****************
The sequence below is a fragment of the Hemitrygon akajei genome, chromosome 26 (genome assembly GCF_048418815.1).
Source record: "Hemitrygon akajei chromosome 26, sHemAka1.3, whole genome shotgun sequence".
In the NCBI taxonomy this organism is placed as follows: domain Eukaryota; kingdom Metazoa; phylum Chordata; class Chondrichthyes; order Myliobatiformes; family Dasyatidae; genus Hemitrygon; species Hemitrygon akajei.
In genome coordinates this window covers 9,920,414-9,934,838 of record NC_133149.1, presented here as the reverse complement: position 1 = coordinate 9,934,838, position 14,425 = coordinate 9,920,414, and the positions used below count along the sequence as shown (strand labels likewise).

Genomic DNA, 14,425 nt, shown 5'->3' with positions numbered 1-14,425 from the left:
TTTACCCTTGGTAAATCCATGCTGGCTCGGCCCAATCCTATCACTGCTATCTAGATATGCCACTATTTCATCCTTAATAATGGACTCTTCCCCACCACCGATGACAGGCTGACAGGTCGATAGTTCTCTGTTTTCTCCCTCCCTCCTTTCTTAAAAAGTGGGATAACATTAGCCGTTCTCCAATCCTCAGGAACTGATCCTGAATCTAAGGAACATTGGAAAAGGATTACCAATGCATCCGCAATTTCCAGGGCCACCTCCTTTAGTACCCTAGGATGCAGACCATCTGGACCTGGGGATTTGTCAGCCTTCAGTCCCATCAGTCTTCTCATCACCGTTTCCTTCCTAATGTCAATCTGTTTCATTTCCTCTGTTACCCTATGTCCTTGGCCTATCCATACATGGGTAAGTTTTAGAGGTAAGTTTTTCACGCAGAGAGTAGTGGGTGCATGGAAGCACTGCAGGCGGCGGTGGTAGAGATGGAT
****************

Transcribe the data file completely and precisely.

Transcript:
The sequence below is a fragment of the Hemitrygon akajei genome, chromosome 26 (genome assembly GCF_048418815.1).
Source record: "Hemitrygon akajei chromosome 26, sHemAka1.3, whole genome shotgun sequence".
In the NCBI taxonomy this organism is placed as follows: domain Eukaryota; kingdom Metazoa; phylum Chordata; class Chondrichthyes; order Myliobatiformes; family Dasyatidae; genus Hemitrygon; species Hemitrygon akajei.
In genome coordinates this window covers 9,920,414-9,934,838 of record NC_133149.1, presented here as the reverse complement: position 1 = coordinate 9,934,838, position 14,425 = coordinate 9,920,414, and the positions used below count along the sequence as shown (strand labels likewise).

Genomic DNA, 14,425 nt, shown 5'->3' with positions numbered 1-14,425 from the left:
TTTACCCTTGGTAAATCCATGCTGGCTCGGCCCAATCCTATCACTGCTATCTAGATATGCCACTATTTCATCCTTAATAATGGACTCTTCCCCACCACCGATGACAGGCTGACAGGTCGATAGTTCTCTGTTTTCTCCCTCCCTCCTTTCTTAAAAAGTGGGATAACATTAGCCGTTCTCCAATCCTCAGGAACTGATCCTGAATCTAAGGAACATTGGAAAAGGATTACCAATGCATCCGCAATTTCCAGGGCCACCTCCTTTAGTACCCTAGGATGCAGACCATCTGGACCTGGGGATTTGTCAGCCTTCAGTCCCATCAGTCTTCTCATCACCGTTTCCTTCCTAATGTCAATCTGTTTCATTTCCTCTGTTACCCTATGTCCTTGGCCTATCCATACATGGGTAAGTTTTAGAGGTAAGTTTTTCACGCAGAGAGTAGTGGGTGCATGGAAGCACTGCAGGCGGCGGTGGTAGAGATGGAT